They say that there are five basic issues that get in the way of meditation:- sensual desire, aversion, sloth (pronounced slow-th on this blog), worry and doubt. I’ve had my fair share of all of them over the years, but doubt has not really been an issue for me. Until recently.
Here’s the thing, from the point of view of self, impermanence is rather depressing. At some level you don’t want to believe, but you know it’s true. Equally, it’s just as surprising that people around you ignore impermanence. I see it all the time. “I’m just the way I am” shows absolutely no confidence in causes and conditions. Taking pride in their bodies even though only five minutes ago they were a prune shitting in a nappy, and in a few more minutes may very well be that way again.
Every thing is impermanent, everything depends on causes and conditions, and there is no self to be found in anything. (Dig the Oxford comma.) And whenever you think any other way, you’re going to suffer. Even worse, in basic buddhism there’s this concept called “skandhas” or aggregates, of which there are five:- material form, feelings, perception, volition (sometimes translated as mental formations), and sensory consciousness. You heard right. Perception and consciousness are not only impermanent, there is no self to be found there. No immortal soul going on an endless journey of personal growth I’m afraid.
That’s right, there is no self which doesn’t change and is not dependent on causes and conditions. The basic view of buddhism is that we don’t see things as they are, especially ourselves. The nidānas, as mentioned in my last post, start with ignorance, a confused sense of self being a kind of ignorance. Seungsahn, a Korean Zen master, recommended only asking “what am I?” It seems that his only acceptable answer was don’t know. The curious answer is if everything depends on everything else, and everything is in this continual state of flux only interrupted by our minds labelling, then there is one answer which is that this self is this whole flowing, ever changing universe. But then this perception which I can no longer rely for a sense of self contradicts that with a very localised point of view.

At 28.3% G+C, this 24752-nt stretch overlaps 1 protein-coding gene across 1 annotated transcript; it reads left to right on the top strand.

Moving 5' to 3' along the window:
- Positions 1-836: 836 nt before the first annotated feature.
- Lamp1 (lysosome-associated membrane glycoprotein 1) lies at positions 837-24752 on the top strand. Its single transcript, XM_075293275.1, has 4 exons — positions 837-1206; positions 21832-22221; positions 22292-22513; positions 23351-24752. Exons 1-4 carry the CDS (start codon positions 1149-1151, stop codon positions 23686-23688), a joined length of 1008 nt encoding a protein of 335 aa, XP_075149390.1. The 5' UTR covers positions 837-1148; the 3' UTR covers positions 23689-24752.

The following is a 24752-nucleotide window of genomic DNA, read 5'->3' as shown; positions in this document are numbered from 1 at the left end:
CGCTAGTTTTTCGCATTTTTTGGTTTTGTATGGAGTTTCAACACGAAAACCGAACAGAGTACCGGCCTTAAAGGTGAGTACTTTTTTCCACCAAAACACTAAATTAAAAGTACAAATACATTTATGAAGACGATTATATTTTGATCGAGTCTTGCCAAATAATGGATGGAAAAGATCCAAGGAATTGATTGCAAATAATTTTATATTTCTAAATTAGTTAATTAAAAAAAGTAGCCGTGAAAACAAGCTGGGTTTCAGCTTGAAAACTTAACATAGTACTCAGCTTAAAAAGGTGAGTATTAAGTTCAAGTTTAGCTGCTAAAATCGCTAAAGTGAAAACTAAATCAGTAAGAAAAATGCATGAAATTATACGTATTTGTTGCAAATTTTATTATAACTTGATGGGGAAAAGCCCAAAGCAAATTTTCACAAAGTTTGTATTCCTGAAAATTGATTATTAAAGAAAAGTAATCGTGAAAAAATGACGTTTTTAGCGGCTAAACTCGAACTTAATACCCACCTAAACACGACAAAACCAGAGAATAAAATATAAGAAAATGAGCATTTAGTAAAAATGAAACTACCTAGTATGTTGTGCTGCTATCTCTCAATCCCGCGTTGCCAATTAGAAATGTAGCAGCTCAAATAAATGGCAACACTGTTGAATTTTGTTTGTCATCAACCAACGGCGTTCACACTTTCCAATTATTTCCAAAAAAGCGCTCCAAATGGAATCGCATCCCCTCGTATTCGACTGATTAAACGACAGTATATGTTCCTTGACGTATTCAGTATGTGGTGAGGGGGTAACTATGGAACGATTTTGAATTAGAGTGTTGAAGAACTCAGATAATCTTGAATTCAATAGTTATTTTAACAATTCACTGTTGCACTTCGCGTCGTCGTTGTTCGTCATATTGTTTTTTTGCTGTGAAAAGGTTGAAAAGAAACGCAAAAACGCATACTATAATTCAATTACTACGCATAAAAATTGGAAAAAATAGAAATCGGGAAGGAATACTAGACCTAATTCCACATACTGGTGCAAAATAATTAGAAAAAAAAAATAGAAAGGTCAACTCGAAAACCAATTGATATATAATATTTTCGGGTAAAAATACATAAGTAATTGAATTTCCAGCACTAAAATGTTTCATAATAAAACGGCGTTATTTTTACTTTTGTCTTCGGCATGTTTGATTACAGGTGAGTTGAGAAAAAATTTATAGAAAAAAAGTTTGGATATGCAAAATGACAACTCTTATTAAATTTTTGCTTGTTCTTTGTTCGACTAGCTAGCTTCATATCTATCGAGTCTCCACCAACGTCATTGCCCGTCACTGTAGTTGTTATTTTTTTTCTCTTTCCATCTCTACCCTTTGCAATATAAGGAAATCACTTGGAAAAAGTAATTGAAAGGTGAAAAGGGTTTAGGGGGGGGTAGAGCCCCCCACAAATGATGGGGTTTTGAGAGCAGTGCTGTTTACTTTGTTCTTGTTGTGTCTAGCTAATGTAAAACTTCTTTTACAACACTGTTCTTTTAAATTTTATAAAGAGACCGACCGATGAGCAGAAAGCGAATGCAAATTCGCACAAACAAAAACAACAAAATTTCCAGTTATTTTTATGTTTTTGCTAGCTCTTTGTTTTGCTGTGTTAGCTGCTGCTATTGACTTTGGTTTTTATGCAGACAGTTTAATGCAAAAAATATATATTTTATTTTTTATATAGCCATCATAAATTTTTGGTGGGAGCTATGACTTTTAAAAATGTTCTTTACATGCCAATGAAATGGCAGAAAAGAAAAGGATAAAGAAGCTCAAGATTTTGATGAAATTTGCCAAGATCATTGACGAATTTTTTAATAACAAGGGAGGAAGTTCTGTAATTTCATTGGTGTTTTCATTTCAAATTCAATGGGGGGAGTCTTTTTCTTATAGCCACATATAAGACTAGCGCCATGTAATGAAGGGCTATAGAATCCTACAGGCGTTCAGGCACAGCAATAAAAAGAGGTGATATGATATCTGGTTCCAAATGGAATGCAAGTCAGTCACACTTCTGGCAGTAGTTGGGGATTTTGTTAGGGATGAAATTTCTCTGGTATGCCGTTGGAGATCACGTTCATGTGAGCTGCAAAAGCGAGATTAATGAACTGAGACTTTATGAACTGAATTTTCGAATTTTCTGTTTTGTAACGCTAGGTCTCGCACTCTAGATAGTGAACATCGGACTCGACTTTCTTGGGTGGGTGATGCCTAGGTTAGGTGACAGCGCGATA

If there were truly a separate localised consciousness, the whole universe would rotate around it. And we know that’s not true. So, what is it then? Don’t know. Don’t know. Don’t know. Nothing has an independent existence. Really? So what is this universe, or multiverse or whatever you want to call it. The “whole” indescribable thing does. It’s a useless conversation. Don’t know. Don’t know. Don’t know. It seems you can’t think your way out of this problem, only make it one.
Now here’s the rub. This whole localised consciousness is, as is all consciousness is, a skandha. What does this mean? I can only give you my perception. Look at the working of the brain and there is no concrete thing which is a thought. Thoughts are processes, or pathways. Familiar ones we name, but they’re not things, just pathways even worse, they’re interpretations. We can’t even tell what we are, like the fish swimming in the sea unaware of the water.
Don’t know who I am. Familiar pathways are doubted. Is it an obstacle to meditation?